some of the time. I'm hoping my other symptoms are related too.

    Tc .. X
     
  4. Tally

    Tally Senior Member

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    Thank you both so much. This is a lot of information that I needed.

    I don't have OI, so at least I don't have to deal with that.

    Ema You say the test shows the presence of undigested gluten in the bloodstream. Doesn't it just show the presence of antibodies, which may or may not be caused by gluten? I read on another thread that these antibodies can be cause by EBV. What do you think?
     
  5. Ema

    Ema Senior Member

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    There is evidence of cross reactivity with gliadin and other neurological proteins so it would not necessarily be gluten. This article discusses that phenomenon:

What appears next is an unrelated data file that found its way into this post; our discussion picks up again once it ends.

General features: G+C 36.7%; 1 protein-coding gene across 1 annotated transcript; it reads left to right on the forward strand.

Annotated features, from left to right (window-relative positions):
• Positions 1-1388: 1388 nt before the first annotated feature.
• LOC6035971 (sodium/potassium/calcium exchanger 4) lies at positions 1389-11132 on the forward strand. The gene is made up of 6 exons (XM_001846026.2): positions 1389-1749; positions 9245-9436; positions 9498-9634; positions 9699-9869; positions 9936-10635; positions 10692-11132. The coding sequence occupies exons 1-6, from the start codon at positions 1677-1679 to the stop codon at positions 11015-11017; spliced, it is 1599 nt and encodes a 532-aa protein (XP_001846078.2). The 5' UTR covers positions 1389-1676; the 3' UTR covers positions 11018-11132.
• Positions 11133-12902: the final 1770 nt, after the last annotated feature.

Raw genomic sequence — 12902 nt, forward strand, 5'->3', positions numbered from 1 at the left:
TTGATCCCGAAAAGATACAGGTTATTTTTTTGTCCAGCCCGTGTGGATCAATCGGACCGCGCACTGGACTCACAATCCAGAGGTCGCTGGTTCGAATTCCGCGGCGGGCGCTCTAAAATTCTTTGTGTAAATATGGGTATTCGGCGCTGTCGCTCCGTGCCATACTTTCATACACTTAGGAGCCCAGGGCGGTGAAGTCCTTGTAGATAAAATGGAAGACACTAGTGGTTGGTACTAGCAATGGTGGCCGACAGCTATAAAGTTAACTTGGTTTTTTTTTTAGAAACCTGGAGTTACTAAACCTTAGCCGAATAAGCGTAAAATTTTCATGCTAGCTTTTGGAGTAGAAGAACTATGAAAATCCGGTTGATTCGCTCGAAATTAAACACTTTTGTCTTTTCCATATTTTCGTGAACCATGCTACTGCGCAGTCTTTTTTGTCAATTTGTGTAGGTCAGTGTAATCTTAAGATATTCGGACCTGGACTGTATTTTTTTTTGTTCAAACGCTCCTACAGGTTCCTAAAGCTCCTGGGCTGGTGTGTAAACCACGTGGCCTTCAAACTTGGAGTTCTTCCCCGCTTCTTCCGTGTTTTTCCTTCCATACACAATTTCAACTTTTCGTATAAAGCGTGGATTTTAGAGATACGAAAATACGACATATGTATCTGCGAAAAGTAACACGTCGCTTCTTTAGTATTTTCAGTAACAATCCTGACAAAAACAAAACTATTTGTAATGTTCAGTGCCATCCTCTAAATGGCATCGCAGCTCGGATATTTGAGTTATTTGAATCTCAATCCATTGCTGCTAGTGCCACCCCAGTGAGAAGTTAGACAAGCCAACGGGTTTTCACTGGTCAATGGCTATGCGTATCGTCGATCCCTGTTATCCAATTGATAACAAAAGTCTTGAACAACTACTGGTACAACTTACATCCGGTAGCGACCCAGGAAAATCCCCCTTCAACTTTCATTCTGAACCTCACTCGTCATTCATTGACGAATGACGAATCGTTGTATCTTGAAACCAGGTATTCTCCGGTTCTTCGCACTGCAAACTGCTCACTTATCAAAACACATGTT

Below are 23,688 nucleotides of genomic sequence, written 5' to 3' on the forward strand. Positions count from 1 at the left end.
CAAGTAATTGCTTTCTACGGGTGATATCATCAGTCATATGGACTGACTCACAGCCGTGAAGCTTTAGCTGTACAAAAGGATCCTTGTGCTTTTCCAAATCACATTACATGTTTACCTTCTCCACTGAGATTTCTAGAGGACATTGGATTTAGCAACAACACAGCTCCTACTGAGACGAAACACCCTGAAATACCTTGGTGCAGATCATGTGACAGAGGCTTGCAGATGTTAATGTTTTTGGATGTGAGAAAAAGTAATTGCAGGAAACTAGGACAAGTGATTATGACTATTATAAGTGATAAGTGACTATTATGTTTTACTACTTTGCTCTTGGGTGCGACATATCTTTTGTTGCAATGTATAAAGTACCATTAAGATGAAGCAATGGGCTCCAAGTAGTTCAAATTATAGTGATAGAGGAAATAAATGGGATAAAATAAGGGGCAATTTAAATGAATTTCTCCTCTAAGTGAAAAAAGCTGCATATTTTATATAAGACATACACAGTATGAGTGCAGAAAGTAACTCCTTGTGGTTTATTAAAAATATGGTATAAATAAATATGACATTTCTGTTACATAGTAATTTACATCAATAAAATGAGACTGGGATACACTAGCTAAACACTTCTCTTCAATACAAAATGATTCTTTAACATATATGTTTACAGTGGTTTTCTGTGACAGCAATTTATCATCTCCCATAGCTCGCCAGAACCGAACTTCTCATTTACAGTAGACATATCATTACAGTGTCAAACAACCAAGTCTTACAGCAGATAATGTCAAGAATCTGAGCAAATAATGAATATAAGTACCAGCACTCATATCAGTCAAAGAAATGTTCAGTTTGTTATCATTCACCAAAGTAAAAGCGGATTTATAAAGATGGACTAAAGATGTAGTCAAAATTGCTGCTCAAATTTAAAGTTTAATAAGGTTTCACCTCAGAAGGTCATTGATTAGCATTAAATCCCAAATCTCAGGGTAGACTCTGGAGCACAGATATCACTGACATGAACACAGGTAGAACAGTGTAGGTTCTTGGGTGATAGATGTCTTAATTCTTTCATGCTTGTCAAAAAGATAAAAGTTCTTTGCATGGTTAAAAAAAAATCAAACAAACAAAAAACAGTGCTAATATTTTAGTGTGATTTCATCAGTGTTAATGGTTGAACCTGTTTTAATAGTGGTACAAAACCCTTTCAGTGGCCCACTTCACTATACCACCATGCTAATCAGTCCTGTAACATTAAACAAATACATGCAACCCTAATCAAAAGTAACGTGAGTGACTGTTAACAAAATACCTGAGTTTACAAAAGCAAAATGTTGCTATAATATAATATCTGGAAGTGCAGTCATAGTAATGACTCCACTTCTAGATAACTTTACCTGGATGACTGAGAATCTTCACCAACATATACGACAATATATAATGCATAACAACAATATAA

http://www.jimmunol.org/content/178/10/6590.full.pdf

    I'm not sure about the link with EBV. Where did you see this?
     
  6. Tally

    Tally Senior Member

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  7. alex3619

    alex3619 Senior Member

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    Just to clarify for those who do not look at the paper, this cross reactivity is from the antibodies. Antibodies to gluten might bind to other targets.

    In particular these antibodies might bind to synapsin 1 protein: http://en.wikipedia.org/wiki/Synapsin_I
     
  8. Tally

    Tally Senior Member

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  9. roxie60

    roxie60 Senior Member

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    I also tested positive for Antigliadin antibodies (AGA-IgA) but negative on Celiac blood test. Drs still think I have Celiac even tho blood test specific for Celiac was negative (anyone else hearing this?). Now I'm told the only sure way to verify Celaic is SI byopsy...argh
     
  10. Ema

    Ema Senior Member

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    You could try the Cyrex testing first as they look for more types of celiac antibodies.